How blatant were the actions of the Shelby County judges? The summary judgment process is governed by all kinds of procedural, statutory, and case law. But here is the simplest way to understand the cheat job I experienced. It comes from an Alabama case styled Voyager Guar. Ins. Co., Inc. v. Brown 631 So. 2d 848 (Ala., 1993):
"When a party opposing a properly supported motion for summary judgment offers no evidence to contradict that presented by the movant, trial court MUST consider the movant's evidence uncontroverted, with no genuine issue of material fact existing."
Law cannot get much more clear and simple than that. Joiner and Reeves took an oath to uphold the law. They had a duty to rule as Voyager, and the Alabama Rules of Civil Procedure, required them to rule. But they simply violated the law.
I could write a book--in fact, I probably will write a book--about the numerous other instances of misconduct I've witnessed in my personal case. But these summary-judgment rulings by Joiner and Reeves are the "big kahuna" of corruption in our Legal Schnauzer story. Lawful rulings on those motions would have ended our legal unpleasantness fairly early and kept it from evolving into a legal nightmare. We would have been out maybe $2,000 to $3,000, which is not a good thing, but we would not have been brought to the edge of financial ruin. And I never would have started this blog because I would not have been personally aware of the godawful sleaze that permeates our justice system.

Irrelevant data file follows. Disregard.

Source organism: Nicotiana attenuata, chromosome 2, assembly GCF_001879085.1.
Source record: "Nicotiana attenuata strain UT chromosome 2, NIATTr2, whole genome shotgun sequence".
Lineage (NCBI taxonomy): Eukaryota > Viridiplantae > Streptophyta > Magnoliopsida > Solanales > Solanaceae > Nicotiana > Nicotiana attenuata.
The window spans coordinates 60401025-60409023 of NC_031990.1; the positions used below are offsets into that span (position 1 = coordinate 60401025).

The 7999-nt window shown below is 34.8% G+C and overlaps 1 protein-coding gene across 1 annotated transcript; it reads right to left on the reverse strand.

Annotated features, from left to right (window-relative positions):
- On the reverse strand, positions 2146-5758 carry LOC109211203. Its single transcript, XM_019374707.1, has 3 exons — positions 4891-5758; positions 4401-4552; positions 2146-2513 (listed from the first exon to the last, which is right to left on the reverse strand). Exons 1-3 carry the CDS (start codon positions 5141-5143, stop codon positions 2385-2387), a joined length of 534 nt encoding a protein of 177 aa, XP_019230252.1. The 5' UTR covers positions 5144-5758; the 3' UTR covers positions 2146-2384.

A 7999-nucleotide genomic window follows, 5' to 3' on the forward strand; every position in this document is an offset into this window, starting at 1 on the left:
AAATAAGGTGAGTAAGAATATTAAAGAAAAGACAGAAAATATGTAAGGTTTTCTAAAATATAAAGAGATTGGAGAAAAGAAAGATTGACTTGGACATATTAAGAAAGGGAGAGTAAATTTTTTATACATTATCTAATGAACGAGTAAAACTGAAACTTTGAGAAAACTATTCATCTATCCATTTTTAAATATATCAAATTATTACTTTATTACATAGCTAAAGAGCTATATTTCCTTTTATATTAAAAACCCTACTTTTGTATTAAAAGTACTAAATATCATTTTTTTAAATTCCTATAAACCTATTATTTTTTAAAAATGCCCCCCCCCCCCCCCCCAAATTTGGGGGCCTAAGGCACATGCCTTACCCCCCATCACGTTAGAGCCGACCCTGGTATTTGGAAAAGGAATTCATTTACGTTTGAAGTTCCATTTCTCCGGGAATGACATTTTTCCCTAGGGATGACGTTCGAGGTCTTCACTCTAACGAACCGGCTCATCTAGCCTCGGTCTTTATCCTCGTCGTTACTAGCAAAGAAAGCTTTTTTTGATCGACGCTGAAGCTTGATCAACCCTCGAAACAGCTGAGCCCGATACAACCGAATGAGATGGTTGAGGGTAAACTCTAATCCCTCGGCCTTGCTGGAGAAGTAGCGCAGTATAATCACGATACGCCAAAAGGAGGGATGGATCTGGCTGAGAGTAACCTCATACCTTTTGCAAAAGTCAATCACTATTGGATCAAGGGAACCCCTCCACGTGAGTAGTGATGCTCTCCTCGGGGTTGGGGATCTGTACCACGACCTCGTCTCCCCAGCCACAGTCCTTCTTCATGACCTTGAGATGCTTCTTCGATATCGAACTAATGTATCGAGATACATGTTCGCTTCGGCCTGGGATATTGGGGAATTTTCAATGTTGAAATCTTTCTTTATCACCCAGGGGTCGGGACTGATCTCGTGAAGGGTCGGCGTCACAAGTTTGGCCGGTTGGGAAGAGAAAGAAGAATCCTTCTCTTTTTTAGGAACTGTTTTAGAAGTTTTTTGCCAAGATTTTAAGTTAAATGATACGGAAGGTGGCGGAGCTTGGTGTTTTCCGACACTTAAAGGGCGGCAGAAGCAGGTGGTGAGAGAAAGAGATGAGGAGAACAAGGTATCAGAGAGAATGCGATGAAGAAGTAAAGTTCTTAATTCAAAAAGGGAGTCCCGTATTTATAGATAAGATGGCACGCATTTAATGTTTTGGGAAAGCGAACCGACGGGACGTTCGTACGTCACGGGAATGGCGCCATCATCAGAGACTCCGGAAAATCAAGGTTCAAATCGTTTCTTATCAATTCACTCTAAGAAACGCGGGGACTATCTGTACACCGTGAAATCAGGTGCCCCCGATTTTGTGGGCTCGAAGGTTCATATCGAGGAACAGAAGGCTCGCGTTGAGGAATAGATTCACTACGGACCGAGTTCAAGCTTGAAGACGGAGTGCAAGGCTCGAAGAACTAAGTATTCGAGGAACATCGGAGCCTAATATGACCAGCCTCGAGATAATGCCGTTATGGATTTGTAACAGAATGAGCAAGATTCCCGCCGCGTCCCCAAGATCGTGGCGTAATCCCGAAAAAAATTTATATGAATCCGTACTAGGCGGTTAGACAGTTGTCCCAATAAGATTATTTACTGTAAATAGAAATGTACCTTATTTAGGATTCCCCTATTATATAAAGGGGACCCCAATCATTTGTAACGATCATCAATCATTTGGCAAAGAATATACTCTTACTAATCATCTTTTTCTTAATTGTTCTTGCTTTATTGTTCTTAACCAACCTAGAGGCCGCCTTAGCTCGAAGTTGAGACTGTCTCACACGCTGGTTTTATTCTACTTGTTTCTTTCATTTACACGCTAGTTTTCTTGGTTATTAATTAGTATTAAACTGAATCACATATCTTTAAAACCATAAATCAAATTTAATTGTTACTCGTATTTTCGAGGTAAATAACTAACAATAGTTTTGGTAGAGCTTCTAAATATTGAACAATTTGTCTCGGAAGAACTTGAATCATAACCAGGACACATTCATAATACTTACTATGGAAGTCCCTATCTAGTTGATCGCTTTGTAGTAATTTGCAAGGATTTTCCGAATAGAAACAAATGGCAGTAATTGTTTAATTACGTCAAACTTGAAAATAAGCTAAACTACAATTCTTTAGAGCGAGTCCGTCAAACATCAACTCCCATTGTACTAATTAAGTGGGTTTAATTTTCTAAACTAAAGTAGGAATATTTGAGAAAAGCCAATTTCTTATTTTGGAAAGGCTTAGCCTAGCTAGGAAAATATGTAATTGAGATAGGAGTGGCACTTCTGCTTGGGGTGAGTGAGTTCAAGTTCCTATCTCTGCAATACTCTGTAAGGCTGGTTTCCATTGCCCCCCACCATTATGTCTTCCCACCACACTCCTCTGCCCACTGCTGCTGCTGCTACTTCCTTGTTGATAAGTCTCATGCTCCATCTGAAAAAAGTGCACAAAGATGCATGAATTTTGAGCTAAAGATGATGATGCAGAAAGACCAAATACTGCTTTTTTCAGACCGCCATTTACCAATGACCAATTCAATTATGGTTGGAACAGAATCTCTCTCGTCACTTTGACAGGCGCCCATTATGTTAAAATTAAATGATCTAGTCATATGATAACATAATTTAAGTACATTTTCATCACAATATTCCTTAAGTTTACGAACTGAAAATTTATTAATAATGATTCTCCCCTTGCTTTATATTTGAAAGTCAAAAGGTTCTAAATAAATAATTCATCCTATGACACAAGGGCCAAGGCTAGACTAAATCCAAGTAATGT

Is there reason to find hope in any of this? Yes, there is. Because I tend to report critically about judges and lawyers who deserve it, readers might sometimes forget that this blog largely is driven by lawyers who are honorable.
Don Siegelman, Paul Minor, and Wes Teel are lawyers who we believe are honorable people and have been wrongfully prosecuted. Reporting on their cases has taken up a major chunk of this blog. Jill Simpson, Andrew Kreig, and Scott Horton are lawyers who have provided both inspiration and valuable insight. Alabama blogger Robby Scott Hill has a law degree and one of the sharpest legal minds I know.
So there are good people in the legal profession. My hope is that, with a boost from concerned non-lawyers, they will rise up to take back our courtrooms from the scoundrels who have sullied them.
Almost all lawyers, I'm convinced, know in their hearts that our justice system needs major reform. They just don't like hearing about it from people like me.
That apparently includes Tom Kendrick. We will be writing more about our little confrontation yesterday. And we will be writing much more about Turner v. Turner, focusing on public documents that raise serious ethical questions about conduct of the case.